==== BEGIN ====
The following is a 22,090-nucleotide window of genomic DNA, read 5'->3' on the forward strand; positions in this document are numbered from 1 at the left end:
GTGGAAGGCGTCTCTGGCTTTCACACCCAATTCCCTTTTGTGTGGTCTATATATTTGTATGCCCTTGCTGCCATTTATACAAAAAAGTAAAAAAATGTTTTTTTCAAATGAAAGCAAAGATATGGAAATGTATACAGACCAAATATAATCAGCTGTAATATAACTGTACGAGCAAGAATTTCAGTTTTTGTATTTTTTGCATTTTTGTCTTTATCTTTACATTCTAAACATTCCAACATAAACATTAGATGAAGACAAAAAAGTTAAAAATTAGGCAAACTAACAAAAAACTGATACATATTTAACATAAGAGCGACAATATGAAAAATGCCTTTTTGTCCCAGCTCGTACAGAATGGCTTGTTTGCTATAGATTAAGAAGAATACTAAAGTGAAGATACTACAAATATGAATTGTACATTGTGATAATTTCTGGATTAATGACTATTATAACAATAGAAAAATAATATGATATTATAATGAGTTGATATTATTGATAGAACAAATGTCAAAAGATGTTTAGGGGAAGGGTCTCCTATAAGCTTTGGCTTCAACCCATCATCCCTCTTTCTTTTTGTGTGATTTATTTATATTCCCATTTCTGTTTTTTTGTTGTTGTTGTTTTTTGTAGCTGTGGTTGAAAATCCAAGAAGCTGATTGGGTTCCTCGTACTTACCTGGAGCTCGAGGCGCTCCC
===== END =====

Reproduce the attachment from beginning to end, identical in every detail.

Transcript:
The following is a 22,090-nucleotide window of genomic DNA, read 5'->3' on the forward strand; positions in this document are numbered from 1 at the left end:
GTGGAAGGCGTCTCTGGCTTTCACACCCAATTCCCTTTTGTGTGGTCTATATATTTGTATGCCCTTGCTGCCATTTATACAAAAAAGTAAAAAAATGTTTTTTTCAAATGAAAGCAAAGATATGGAAATGTATACAGACCAAATATAATCAGCTGTAATATAACTGTACGAGCAAGAATTTCAGTTTTTGTATTTTTTGCATTTTTGTCTTTATCTTTACATTCTAAACATTCCAACATAAACATTAGATGAAGACAAAAAAGTTAAAAATTAGGCAAACTAACAAAAAACTGATACATATTTAACATAAGAGCGACAATATGAAAAATGCCTTTTTGTCCCAGCTCGTACAGAATGGCTTGTTTGCTATAGATTAAGAAGAATACTAAAGTGAAGATACTACAAATATGAATTGTACATTGTGATAATTTCTGGATTAATGACTATTATAACAATAGAAAAATAATATGATATTATAATGAGTTGATATTATTGATAGAACAAATGTCAAAAGATGTTTAGGGGAAGGGTCTCCTATAAGCTTTGGCTTCAACCCATCATCCCTCTTTCTTTTTGTGTGATTTATTTATATTCCCATTTCTGTTTTTTTGTTGTTGTTGTTTTTTGTAGCTGTGGTTGAAAATCCAAGAAGCTGATTGGGTTCCTCGTACTTACCTGGAGCTCGAGGCGCTCCC